Struck Cæsar on the neck. O you flatterers !

Cas. Flatterers !-Now, Brutus, thank yourself :
This tongue had not offended so to-day,
If Cassius might have rul'd.
Oct. Come, come, the cause: If arguing make

us sweat,
The proof of it will turn to redder drops.
Look; I draw a sword against conspirators;
When think

you that the sword goes up again ?

Never, till Cæsar's three-and-thirty wounds
Be well aveng'd; or till another Cæsar
Have added slaughter to the sword of traitors.
Bru. Cæsar, thou canst nct die by traitor's

hands,
Unless thou bring'st them with thee.
Oct.

So I hope ; I was not born to die on Brutus' sword.

Bru. O, if thou wert the noblest of thy strain, Young man, thou could 'st not die more honour

able. Cas. A peevish schoolboy, worthless of such

honour,
Join'd with a masker and a reveller.

Ant. Old Cassius still !
Oct.

Come, Antony; away.--
Defiance, traitors, hurl we in your teeth :
If you dare fight to-day, come to the field ;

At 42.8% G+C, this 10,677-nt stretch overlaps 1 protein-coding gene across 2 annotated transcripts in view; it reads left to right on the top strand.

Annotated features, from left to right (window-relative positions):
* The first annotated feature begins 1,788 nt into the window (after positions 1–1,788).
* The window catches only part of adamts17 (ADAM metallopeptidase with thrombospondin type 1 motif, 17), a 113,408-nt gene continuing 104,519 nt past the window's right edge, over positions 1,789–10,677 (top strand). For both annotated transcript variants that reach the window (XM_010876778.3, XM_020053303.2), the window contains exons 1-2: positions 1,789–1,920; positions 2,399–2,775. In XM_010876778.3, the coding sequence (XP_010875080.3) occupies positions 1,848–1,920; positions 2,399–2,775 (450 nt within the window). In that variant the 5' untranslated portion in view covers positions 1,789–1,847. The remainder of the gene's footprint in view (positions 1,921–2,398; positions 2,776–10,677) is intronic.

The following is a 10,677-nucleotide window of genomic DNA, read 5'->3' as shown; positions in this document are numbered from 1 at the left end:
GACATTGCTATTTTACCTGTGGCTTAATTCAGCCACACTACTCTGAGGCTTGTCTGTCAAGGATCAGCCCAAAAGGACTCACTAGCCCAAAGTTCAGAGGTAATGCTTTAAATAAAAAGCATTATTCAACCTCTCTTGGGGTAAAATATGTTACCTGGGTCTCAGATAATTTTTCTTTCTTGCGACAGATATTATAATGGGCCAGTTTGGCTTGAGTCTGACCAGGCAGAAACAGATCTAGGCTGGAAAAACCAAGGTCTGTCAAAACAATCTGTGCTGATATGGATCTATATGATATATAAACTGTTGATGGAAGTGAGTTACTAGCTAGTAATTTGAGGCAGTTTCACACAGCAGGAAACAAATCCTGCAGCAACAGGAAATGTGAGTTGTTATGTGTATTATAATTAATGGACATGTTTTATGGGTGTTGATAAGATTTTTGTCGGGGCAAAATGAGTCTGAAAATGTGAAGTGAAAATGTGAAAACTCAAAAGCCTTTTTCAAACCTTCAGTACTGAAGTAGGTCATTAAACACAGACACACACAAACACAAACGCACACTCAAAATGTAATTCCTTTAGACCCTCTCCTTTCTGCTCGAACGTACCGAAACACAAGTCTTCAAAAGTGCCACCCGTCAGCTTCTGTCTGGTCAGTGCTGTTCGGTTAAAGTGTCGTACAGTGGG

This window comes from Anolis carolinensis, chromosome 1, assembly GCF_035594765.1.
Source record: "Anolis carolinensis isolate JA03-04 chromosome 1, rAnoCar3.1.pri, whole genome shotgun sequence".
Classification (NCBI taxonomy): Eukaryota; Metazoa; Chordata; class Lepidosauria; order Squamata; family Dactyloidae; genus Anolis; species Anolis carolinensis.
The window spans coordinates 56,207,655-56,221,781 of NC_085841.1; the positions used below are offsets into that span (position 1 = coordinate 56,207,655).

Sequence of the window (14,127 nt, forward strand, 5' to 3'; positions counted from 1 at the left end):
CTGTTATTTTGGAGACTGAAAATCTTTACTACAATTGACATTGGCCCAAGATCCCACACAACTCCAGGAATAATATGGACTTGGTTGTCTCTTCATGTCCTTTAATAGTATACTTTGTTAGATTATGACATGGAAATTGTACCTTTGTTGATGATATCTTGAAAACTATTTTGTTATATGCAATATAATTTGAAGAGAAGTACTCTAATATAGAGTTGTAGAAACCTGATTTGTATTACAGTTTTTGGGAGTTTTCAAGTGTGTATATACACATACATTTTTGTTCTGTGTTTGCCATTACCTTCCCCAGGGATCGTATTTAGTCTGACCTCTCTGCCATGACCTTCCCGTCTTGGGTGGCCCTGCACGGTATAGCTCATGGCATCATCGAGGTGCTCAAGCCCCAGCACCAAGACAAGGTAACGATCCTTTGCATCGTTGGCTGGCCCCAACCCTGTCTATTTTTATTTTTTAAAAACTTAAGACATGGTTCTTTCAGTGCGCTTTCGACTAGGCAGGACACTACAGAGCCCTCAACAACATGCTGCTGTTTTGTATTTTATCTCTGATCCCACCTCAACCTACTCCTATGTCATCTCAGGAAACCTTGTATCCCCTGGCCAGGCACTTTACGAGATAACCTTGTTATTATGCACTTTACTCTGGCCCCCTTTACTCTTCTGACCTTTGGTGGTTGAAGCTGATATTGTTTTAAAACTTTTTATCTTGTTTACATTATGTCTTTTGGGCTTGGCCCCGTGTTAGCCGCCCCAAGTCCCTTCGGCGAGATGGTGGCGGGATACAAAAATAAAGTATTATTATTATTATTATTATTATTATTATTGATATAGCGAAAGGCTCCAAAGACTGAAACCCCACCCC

If not, when you have stomachs.

[Exeunt OCTAVIUS, ANTONY, and their Army: Cas. Why now, blow, wind; swell, billow; and

swim, bark !
The storm is up, and all is on the hazard.

Bru. Ho! Lucilius; hark, a word with you.
Luc.

My lord.
[Brutus and LUCILIUS converse apart.
Cas. Messala,–
Mes.

What says my general ? Cas.

Messala,
This is my birthday; as this very day
Was Cassius born. Give me thy hand, Messala :
Be thou my witness that, against my will,
As Pompey was, am I compell’d to set
Upon one battle all our liberties.
You know that I held Epicurus strong,
And his opinion : now I change my mind,
And partly credit things that do presage.
Coming from Sardis, on our former ensign
Two mighty eagles fell ; and there they perch'd,
Gorging and feeding from our soldiers' hands,
Who to Philippi here consorted us ;
This morning are they fled away, and gone;
And in their steads do ravens, crows, and kites,
Fly o'er our heads, and downward look on us,
As we were sickly prey; their shadows seem
A canopy most fatal, under which
Our army lies, ready to give up the ghost.

Mes. Believe not so.
Cas.

I but believe it partly ;

« 前へ次へ »